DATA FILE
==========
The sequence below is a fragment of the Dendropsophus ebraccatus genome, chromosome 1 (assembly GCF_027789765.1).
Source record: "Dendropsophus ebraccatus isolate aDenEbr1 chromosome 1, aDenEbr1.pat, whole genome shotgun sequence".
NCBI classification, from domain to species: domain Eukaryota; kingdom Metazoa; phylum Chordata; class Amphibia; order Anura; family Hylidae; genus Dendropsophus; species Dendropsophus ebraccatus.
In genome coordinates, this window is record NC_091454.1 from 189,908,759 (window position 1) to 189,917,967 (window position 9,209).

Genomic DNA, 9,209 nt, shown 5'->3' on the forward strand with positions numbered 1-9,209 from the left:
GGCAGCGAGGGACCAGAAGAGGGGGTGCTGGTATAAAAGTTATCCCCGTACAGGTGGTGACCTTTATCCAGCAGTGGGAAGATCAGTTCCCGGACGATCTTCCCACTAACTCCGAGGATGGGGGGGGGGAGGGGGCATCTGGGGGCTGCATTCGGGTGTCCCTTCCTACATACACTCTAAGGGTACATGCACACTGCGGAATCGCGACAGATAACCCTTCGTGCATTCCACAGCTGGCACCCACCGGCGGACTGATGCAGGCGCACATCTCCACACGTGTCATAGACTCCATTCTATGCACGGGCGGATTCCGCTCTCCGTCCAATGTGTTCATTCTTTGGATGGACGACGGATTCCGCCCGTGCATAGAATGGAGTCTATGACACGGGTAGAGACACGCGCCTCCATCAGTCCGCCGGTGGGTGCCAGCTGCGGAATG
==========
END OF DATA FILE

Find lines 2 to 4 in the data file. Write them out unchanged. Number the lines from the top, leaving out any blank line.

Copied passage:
Source record: "Dendropsophus ebraccatus isolate aDenEbr1 chromosome 1, aDenEbr1.pat, whole genome shotgun sequence".
NCBI classification, from domain to species: domain Eukaryota; kingdom Metazoa; phylum Chordata; class Amphibia; order Anura; family Hylidae; genus Dendropsophus; species Dendropsophus ebraccatus.
In genome coordinates, this window is record NC_091454.1 from 189,908,759 (window position 1) to 189,917,967 (window position 9,209).